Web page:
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The Little Duck

The Little Duck

The Little Duck
by Donald C. Babcock

Now we are ready to look at something pretty special.
It is a duck riding the ocean a hundred feet beyond the surf.
No, it isn’t a gull.

A gull always has a raucous touch about him.
This is some sort of duck, and he cuddles in the swells.
He isn’t cold, and he is thinking things over.

There is a great heaving in the Atlantic,
And he is a part of it.
He looks a little like a mandarin,

Or the Lord Buddha meditating under the Bo tree
But he has hardly enough above the eyes to be a philosopher.
He has poise, however, which is what philosophers must have.

He can rest while the Atlantic heaves, because he rests in the Atlantic.

Probably he doesn’t know how large the ocean is.
And neither do you.
But he realizes it.

And what does he do, I ask you. He sits down in it.
He reposes in the immediate as if it were infinity – which it is.
That is religion, and the duck has it.

He has made himself a part of the boundless,
by easing himself into it just where it touches him.
I like the little duck.

He doesn’t know much.
But he has religion.

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Lost

 

Stand still. The trees ahead and the bushes beside you
Are not lost. Wherever you are is called Here,
And you must treat it as a powerful stranger,
Must ask permission to know it and be known.
The forest breathes. Listen. It answers,
I have made this place around you.
If you leave it, you may come back again, saying Here.
No two trees are the same to Raven.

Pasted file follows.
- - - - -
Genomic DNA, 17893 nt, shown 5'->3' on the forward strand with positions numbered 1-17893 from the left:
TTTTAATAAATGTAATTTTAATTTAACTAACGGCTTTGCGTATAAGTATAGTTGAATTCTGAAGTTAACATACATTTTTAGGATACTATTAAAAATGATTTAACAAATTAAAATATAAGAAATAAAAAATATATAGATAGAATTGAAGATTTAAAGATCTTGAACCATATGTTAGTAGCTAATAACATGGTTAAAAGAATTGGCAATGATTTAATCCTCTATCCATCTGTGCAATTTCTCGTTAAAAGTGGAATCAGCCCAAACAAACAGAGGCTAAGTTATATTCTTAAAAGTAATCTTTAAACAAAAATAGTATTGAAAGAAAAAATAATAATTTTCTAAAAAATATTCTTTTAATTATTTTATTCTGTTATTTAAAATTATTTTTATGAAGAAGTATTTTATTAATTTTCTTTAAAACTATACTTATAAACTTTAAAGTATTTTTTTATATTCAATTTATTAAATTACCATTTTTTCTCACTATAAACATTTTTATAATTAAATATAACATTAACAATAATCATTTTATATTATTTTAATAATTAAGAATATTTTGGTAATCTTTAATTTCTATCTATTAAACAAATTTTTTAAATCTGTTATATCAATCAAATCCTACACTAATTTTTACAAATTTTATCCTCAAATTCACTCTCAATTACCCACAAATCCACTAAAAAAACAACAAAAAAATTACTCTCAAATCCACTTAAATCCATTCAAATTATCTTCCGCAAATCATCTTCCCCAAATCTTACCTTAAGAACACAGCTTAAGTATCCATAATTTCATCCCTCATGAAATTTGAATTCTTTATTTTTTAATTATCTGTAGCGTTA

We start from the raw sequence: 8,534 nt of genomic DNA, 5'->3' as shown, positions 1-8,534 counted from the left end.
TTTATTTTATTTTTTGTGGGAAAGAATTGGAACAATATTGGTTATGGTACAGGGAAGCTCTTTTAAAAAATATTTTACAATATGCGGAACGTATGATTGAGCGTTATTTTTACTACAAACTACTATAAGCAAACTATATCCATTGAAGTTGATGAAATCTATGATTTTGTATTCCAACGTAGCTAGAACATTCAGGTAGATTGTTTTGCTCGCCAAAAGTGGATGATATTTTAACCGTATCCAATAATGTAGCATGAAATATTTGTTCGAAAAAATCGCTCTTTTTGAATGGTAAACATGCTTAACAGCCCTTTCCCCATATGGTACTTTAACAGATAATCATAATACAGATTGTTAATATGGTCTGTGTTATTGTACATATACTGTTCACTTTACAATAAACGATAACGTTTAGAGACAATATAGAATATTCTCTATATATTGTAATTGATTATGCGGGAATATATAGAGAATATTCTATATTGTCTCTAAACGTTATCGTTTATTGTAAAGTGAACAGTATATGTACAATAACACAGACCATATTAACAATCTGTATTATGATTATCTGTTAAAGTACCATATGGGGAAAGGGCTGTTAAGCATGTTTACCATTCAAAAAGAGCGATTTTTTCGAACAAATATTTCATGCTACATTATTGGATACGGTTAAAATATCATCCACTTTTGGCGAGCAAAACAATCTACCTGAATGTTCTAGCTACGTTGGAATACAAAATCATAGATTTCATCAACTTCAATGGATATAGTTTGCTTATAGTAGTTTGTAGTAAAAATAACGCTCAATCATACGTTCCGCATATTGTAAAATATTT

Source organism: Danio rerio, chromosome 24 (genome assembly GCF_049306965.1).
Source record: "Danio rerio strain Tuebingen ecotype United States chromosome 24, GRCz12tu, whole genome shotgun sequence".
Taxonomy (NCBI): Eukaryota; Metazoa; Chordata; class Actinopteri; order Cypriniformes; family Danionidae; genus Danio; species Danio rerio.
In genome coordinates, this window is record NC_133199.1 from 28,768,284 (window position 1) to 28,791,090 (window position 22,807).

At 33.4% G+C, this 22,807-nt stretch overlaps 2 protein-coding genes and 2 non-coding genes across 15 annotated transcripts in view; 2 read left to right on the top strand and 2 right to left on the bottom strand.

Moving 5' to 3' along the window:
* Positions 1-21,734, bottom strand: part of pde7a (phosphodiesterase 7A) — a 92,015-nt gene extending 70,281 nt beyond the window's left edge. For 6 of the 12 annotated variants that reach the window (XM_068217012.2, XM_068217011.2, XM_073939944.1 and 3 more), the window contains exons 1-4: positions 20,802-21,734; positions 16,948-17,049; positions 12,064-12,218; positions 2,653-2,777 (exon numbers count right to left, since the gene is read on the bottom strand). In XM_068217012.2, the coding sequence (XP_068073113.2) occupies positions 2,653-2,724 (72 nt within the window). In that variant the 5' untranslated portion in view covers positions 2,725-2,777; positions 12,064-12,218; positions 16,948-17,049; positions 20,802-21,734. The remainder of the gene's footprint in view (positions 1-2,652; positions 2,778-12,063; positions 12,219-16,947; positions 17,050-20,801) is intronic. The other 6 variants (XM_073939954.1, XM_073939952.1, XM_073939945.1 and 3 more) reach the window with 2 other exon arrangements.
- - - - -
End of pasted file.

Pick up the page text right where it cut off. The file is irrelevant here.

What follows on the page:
No two branches are the same to Wren.
If what a tree or bush does is lost on you,
You are surely lost. Stand still. The forest knows
Where you are. You must let it find you.

David Wagoner

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Different Sides

We find ourselves on different sides
Of a line nobody drew
Though it all may be one in the higher eye
Down here where we live it is two

I to my side call the meek and the mild
You to your side call the Word
By virtue of suffering I claim to have won
You claim to have never been heard

Both of us say there are laws to obey
But frankly I don’t like your tone
You want to change the way I make love
I want to leave it alone

The pull of the moon, the thrust of the sun
And thus the ocean is crossed
The waters are blessed while a shadowy guest
Kindles a light for the lost

Both of us say there are laws to obey
But frankly I don’t like your tone
You want to change the way I make love
I want to leave it alone

Down in the valley the famine goes on
The famine up on the hill
I say that you shouldn’t, you couldn’t, you can’t
You say that you must and you will

Both of us say there are laws to obey
But frankly I don’t like your tone
You want to change the way I make love
I want to leave it alone

You want to live where the suffering is
I want to get out of town
C’mon baby give me a kiss
Stop writing everything down

Both of us say there are laws to obey
Yeah, but frankly I don’t like your tone
You want to change the way I make love
I want to leave it alone

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The Messenger


My work is loving the world.
Here the sunflowers, there the hummingbird—
equal seekers of sweetness.
Here the quickening yeast; there the blue plums.
Here the clam deep in the speckled sand.

Are my boots old? Is my coat torn?
Am I no longer young, and still not half-perfect? Let me
keep my mind on what matters,
which is my work,